The easiest way to circumvent this danger is to ship units individually, but doing so would be environmentally damaging and cost-prohibitive for businesses at scale. The changes that need to be made represent a phenomenal challenge for manufacturers who will need to refocus their supply chains rapidly over the next ten to 15 years. In December 2019, just 6.3 per cent of vehicle registrations in the UK were electric, and this number will need to increase to 100 per cent in just 15 years.

Many manufacturers are unprepared for the supply chain transformation that they need to undertake. In the future, manufacturers’ supply chains are only going to become more complex as the use of a potentially dangerous component increases.

As the presence of Li-Ion batteries in the supply chain will only increase over time, an increasing responsibility for manufacturers will be to make sure those working with Li-Ion at every stage of manufacture have the correct training on dangerous goods, especially when handling Li-Ion batteries at the end of their lives.

Specialists in providing strong and robust travel solutions for a variety of different industries, ZARGES has developed the K470 Battery Safe in the hope of alleviating this growing pressure on manufacturers. The K470 Battery Safe is fully compliant with ADR P908 and SV376 and has a number of important features, which will ultimately mean Li-Ion batteries arrive safely and without damage.

The Battery Safe’s foam lining expands in response to heat, extinguishing flames before they spread to adjacent batteries – if a damaged or old battery ignites, it prevents adjacent batteries from doing the same. The special absorbent material ensures that solid components are filtered out of the battery gases and that liquid constituents condense on the fibres’ surface, therefore preventing any leaked flammable gases from igniting.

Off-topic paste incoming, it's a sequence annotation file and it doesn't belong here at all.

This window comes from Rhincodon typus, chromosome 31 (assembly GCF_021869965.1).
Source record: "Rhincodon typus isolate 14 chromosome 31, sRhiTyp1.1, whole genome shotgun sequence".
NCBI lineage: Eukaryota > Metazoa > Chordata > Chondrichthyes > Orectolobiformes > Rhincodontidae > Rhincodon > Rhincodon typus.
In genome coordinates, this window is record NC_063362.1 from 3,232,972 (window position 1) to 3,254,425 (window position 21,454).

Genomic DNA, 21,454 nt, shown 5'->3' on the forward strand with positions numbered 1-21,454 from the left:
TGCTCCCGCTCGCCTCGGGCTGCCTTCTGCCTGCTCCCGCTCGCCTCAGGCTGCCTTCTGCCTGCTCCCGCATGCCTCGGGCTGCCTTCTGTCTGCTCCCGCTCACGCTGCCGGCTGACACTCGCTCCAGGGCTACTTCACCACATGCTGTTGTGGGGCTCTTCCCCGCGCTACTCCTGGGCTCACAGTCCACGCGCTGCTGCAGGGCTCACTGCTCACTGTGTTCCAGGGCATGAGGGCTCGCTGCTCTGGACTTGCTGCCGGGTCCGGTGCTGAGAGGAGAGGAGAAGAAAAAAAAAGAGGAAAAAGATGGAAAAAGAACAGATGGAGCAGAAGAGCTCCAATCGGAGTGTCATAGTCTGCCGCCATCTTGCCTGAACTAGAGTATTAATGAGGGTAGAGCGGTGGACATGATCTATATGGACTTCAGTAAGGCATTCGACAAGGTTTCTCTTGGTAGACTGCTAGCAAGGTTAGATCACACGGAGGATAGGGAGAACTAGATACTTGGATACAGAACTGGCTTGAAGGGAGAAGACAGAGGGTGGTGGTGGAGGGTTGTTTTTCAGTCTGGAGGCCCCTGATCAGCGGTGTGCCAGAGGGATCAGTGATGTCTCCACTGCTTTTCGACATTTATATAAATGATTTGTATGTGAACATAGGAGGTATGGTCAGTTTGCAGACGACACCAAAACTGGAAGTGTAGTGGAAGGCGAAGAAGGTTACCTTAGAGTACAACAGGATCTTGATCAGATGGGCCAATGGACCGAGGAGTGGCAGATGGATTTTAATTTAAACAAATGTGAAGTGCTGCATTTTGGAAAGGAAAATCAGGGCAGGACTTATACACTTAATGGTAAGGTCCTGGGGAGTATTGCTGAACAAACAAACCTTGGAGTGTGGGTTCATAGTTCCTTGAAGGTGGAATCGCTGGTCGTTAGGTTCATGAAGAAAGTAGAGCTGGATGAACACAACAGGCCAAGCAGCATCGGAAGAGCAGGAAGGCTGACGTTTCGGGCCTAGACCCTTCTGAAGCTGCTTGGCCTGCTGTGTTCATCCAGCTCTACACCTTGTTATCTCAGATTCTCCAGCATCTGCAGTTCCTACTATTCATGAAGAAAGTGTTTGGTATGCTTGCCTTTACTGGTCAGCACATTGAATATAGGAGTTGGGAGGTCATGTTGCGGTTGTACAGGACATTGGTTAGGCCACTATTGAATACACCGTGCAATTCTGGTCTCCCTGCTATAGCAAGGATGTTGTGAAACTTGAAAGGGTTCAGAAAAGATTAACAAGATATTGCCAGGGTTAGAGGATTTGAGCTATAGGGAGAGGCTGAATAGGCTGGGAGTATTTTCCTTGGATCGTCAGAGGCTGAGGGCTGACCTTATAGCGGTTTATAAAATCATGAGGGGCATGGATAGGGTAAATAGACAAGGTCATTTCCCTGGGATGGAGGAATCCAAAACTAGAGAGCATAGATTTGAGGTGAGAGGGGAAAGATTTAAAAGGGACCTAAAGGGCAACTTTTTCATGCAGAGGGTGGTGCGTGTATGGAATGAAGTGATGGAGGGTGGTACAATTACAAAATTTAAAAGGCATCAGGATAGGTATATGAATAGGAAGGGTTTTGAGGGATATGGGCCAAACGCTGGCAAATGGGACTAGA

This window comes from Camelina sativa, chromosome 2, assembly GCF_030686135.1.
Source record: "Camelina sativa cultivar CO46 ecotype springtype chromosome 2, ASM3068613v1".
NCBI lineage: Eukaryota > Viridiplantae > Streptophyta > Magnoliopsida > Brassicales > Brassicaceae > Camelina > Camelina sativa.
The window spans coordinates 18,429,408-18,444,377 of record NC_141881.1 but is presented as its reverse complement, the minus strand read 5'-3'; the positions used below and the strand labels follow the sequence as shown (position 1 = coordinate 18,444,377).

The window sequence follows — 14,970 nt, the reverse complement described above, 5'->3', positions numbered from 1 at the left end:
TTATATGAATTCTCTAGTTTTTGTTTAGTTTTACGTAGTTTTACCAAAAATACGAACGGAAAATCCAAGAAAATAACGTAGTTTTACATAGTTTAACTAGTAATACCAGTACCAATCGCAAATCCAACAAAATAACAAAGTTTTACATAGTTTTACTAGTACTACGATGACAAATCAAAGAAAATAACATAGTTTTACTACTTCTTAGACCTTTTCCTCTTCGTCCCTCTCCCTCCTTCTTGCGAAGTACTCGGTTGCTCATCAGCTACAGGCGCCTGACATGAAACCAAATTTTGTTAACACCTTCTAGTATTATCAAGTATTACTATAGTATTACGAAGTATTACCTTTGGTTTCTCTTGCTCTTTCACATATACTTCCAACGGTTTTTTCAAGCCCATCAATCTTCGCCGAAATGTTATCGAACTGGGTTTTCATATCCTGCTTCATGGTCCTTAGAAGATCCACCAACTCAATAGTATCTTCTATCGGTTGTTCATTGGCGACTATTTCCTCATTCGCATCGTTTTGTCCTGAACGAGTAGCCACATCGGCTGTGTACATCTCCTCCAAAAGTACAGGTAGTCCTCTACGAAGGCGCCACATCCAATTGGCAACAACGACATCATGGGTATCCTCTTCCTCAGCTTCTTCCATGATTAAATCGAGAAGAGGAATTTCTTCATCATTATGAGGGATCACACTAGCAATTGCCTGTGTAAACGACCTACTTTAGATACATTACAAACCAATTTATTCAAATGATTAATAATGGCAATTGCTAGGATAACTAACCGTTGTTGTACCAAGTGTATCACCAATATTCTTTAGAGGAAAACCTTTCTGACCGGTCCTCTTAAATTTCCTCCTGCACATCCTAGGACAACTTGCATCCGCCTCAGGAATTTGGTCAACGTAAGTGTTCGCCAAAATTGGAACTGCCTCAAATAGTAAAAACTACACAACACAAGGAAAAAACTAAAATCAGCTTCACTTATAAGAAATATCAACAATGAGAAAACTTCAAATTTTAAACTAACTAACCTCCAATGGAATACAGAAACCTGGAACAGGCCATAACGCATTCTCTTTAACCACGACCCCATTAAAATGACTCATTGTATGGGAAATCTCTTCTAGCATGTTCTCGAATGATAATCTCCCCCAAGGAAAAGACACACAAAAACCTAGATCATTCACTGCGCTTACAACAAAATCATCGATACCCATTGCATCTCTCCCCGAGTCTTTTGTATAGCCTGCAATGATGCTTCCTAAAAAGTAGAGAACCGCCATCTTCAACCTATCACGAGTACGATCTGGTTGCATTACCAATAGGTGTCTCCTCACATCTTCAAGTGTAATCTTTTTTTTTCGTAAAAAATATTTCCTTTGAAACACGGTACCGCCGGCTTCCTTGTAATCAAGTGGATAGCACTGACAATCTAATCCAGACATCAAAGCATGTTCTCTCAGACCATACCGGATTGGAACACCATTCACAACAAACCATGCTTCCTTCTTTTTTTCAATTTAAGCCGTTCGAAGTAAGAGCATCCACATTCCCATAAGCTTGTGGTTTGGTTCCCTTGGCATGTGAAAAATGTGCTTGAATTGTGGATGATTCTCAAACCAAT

The strong but lightweight aluminium casing never reaches above 100°C, meaning other transported contents arrive safely, and the design is such that batteries are secured in transit, but easily accessible once they are safely delivered. The K470 can store up to three Li-Ion batteries, which are separated internally by fireproof padding and absorbent material made of textured glass fibres. Available in 25 different sizes, from simple hand-held options to giant containers with a volume range from 13 litres to a staggering 829 litres.

As the UK transitions to a carbon neutral economy, batteries will become an even bigger part of everyday life, and manufacturers are going to have to pay more attention to transporting them safely. Businesses that tackle these changes effectively will come out on top.

ZARGES is known for its continuous innovations in the fields of access, packaging and transportation and special constructions. ZARGES is the first light-metal construction company in Europe to be operating internationally from its headquarters in Germany, with around 800 employees and three production plants in Europe.